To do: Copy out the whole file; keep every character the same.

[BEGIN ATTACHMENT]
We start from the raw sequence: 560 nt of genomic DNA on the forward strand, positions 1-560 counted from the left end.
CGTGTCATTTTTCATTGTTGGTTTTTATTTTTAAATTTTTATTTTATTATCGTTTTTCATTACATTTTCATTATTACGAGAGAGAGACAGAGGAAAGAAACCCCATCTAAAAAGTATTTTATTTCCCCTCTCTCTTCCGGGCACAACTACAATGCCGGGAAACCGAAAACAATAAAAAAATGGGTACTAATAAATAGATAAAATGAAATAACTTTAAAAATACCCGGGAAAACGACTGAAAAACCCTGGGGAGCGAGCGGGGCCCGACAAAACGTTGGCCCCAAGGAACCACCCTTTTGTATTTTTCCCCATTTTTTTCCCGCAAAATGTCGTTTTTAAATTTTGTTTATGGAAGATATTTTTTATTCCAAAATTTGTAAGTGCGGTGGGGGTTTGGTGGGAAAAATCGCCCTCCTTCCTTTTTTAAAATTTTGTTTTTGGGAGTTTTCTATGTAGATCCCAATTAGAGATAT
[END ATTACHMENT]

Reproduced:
We start from the raw sequence: 560 nt of genomic DNA on the forward strand, positions 1-560 counted from the left end.
CGTGTCATTTTTCATTGTTGGTTTTTATTTTTAAATTTTTATTTTATTATCGTTTTTCATTACATTTTCATTATTACGAGAGAGAGACAGAGGAAAGAAACCCCATCTAAAAAGTATTTTATTTCCCCTCTCTCTTCCGGGCACAACTACAATGCCGGGAAACCGAAAACAATAAAAAAATGGGTACTAATAAATAGATAAAATGAAATAACTTTAAAAATACCCGGGAAAACGACTGAAAAACCCTGGGGAGCGAGCGGGGCCCGACAAAACGTTGGCCCCAAGGAACCACCCTTTTGTATTTTTCCCCATTTTTTTCCCGCAAAATGTCGTTTTTAAATTTTGTTTATGGAAGATATTTTTTATTCCAAAATTTGTAAGTGCGGTGGGGGTTTGGTGGGAAAAATCGCCCTCCTTCCTTTTTTAAAATTTTGTTTTTGGGAGTTTTCTATGTAGATCCCAATTAGAGATAT